In linguistics, idioms are usually presumed to be figures of speech contradicting the principle of compositionality.That compositionality is the key notion for the analysis of idioms is emphasized in most accounts of idioms.
However, in all these early usages the term "spill" was used in the sense of "upset" rather than "divulge".This idiom in turn means that the person is left in their former condition rather than being assisted so that their condition improves. "Chips and dip" is an irreversible binomial, but it refers to literal food items, not idiomatic ones. While some idioms are used only in a routine form, others can undergo syntactic modifications such as passivization, raising constructions, and clefting, demonstrating separable constituencies within the idiom.Many fixed idioms lack semantic composition, meaning that the idiom contains the semantic role of a verb, but not of any object. By contrast, the semantically composite idiom spill the beans, meaning reveal a secret, contains both a semantic verb and object, reveal and secret.The earliest known written accounts come from the USA and involve horse racing around 1902–1903, and the one who "spilled the beans" was an unlikely horse who won a race, thus causing the favorites to lose.By 1907 the term was being used in baseball, but the subject who "spilled the beans" shifted to players who made mistakes, allowing the other team to win.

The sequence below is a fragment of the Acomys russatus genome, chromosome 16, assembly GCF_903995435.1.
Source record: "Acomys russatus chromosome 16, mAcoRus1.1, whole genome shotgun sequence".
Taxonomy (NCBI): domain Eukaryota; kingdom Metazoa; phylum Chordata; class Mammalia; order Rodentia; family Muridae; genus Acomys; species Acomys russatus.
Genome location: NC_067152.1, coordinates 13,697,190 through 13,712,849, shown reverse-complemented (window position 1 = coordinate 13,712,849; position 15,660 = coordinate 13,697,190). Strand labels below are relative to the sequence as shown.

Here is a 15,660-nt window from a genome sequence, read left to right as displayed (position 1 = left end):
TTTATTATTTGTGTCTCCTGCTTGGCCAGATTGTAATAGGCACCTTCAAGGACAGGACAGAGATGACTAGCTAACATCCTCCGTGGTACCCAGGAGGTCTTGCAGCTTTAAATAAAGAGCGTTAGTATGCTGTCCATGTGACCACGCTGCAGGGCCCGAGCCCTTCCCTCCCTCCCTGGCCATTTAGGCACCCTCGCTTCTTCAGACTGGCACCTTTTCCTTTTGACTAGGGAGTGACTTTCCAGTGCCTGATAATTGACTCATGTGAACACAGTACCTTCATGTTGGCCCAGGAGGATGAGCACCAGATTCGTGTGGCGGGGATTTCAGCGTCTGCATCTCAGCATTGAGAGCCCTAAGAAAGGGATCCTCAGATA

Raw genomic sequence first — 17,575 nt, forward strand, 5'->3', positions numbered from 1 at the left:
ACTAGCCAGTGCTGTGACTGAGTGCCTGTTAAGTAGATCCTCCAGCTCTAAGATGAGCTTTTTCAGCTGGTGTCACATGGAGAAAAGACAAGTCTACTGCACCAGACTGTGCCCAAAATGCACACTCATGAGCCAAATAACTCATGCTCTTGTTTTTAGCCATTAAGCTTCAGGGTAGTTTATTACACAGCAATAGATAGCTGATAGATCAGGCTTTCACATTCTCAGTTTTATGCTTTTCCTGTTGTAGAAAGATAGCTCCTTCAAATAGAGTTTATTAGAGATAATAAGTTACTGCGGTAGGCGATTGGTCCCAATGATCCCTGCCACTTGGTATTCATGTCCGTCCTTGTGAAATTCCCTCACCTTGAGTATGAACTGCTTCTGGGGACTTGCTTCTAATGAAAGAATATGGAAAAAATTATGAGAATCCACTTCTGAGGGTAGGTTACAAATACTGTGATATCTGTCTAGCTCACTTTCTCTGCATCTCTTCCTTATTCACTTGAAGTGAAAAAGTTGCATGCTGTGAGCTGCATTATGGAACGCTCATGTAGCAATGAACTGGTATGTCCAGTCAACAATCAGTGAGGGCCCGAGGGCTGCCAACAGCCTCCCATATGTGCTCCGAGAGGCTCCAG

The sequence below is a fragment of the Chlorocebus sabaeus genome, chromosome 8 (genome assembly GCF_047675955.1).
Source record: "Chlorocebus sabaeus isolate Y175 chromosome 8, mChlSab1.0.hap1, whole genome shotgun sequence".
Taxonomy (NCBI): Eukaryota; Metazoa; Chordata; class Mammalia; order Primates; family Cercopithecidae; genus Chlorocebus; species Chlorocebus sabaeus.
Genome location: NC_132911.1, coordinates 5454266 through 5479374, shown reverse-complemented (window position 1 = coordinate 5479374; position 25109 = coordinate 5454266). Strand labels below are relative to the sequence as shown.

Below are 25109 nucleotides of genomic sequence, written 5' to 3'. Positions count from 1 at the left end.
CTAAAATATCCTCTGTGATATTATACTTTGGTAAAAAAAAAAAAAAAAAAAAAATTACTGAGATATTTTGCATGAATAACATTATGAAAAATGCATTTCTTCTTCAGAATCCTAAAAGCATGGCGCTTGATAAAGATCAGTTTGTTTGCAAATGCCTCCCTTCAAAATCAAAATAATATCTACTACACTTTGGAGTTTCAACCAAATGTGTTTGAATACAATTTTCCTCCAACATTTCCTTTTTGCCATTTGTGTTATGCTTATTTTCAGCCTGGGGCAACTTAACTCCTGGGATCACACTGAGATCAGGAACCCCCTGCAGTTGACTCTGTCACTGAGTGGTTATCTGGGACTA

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These types of changes can occur only when speakers can easily recognize a connection between what the idiom is meant to express and its literal meaning, thus an idiom like kick the bucket cannot occur as kick the pot.